In order to factor $a^4-3a^2-2ab+1-b^2$, I find that $a=1, b=-1$ makes the value of the expression 0. Thus, I assume $b=-a$.
I rewrite the expression on the assumption as: $$a^4-3a^2-2ab+1-b^2$$ $$=a^4-3a^2+2a^2+1-a^2$$ $$=a^4-2a^2+1$$ $$=(a^2-1)^2$$
Then I insert $a+b$, which is another form of the assumption above, into one of the factors. Since $a+b=0$, this insertion should cause no change to whatever relationships in the original expression. I arbitrarily set its coefficient as $1$. A factor, therefore, would be $(a^2+a+b-1)$.
I then divide the original expression by the factor and find that it indeed can be divided without a remainder and I also find the other factor. Thus, $$a^4-3a^2-2ab+1-b^2$$ $$=(a^2+a+b-1)(a^2-a-b-1)$$ Q.E.D.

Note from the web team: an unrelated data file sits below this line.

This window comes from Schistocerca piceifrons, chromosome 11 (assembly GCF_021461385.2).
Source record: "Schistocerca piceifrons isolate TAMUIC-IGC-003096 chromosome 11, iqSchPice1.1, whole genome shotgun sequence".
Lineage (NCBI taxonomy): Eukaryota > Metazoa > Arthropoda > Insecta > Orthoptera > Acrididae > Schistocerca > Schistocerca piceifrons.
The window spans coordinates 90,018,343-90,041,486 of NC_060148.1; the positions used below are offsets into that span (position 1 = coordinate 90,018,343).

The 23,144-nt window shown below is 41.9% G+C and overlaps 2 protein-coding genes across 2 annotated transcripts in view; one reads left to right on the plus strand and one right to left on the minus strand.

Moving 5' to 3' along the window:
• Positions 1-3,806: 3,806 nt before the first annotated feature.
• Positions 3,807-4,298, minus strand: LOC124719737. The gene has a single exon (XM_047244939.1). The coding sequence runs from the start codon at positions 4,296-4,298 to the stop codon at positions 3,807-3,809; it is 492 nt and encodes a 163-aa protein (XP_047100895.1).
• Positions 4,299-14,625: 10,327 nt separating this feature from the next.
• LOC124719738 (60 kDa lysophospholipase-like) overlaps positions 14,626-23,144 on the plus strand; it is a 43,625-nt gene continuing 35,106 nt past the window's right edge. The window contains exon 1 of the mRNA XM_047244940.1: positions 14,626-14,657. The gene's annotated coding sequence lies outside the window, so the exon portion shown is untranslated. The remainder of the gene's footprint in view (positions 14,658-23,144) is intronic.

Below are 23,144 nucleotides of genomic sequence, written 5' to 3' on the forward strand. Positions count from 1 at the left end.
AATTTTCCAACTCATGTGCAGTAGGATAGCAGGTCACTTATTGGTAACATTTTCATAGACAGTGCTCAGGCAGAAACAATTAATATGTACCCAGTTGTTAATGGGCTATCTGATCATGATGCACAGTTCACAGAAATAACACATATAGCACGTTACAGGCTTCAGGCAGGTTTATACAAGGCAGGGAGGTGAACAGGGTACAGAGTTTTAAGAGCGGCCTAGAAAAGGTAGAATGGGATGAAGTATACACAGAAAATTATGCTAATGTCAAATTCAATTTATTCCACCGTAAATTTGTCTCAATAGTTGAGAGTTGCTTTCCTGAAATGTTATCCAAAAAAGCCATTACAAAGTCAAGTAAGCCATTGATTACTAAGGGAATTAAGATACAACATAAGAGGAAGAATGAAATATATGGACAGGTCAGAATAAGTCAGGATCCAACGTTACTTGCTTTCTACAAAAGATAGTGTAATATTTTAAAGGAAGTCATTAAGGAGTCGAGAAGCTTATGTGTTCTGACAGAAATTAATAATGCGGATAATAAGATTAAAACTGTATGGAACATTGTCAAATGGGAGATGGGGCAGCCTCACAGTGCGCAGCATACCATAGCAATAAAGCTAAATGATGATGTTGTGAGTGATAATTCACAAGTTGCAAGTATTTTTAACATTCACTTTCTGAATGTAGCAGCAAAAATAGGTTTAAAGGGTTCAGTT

The problem is that I don't know what I am doing. I tried to use the factor theorem for a bivariate (if this is the proper word for it) expression but I might be fabricating a fortuitous reasoning from the answer. Yes, I knew the answer before I tried, and no, I don't know how I can solve this in other ways. It would be great if someone can tell me if my reasoning can be made more clear.